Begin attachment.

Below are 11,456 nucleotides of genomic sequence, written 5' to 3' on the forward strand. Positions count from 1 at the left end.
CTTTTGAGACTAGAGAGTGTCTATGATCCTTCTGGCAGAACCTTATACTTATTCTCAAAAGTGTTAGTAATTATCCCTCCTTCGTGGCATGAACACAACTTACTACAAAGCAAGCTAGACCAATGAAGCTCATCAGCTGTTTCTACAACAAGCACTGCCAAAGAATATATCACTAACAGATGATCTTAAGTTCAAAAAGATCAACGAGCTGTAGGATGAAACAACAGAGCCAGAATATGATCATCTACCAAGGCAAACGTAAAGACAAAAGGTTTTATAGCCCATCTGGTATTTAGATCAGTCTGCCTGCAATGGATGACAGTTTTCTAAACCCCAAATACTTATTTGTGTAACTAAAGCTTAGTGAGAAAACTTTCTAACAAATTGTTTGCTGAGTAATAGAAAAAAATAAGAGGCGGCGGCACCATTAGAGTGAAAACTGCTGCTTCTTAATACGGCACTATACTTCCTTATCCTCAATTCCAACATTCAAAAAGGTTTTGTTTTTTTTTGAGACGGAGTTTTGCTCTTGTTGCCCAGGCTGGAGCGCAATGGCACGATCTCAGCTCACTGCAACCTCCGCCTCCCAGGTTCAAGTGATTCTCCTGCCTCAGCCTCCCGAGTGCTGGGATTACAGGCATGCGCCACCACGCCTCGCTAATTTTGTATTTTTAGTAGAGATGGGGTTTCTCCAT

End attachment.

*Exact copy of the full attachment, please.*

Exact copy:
Below are 11,456 nucleotides of genomic sequence, written 5' to 3' on the forward strand. Positions count from 1 at the left end.
CTTTTGAGACTAGAGAGTGTCTATGATCCTTCTGGCAGAACCTTATACTTATTCTCAAAAGTGTTAGTAATTATCCCTCCTTCGTGGCATGAACACAACTTACTACAAAGCAAGCTAGACCAATGAAGCTCATCAGCTGTTTCTACAACAAGCACTGCCAAAGAATATATCACTAACAGATGATCTTAAGTTCAAAAAGATCAACGAGCTGTAGGATGAAACAACAGAGCCAGAATATGATCATCTACCAAGGCAAACGTAAAGACAAAAGGTTTTATAGCCCATCTGGTATTTAGATCAGTCTGCCTGCAATGGATGACAGTTTTCTAAACCCCAAATACTTATTTGTGTAACTAAAGCTTAGTGAGAAAACTTTCTAACAAATTGTTTGCTGAGTAATAGAAAAAAATAAGAGGCGGCGGCACCATTAGAGTGAAAACTGCTGCTTCTTAATACGGCACTATACTTCCTTATCCTCAATTCCAACATTCAAAAAGGTTTTGTTTTTTTTTGAGACGGAGTTTTGCTCTTGTTGCCCAGGCTGGAGCGCAATGGCACGATCTCAGCTCACTGCAACCTCCGCCTCCCAGGTTCAAGTGATTCTCCTGCCTCAGCCTCCCGAGTGCTGGGATTACAGGCATGCGCCACCACGCCTCGCTAATTTTGTATTTTTAGTAGAGATGGGGTTTCTCCAT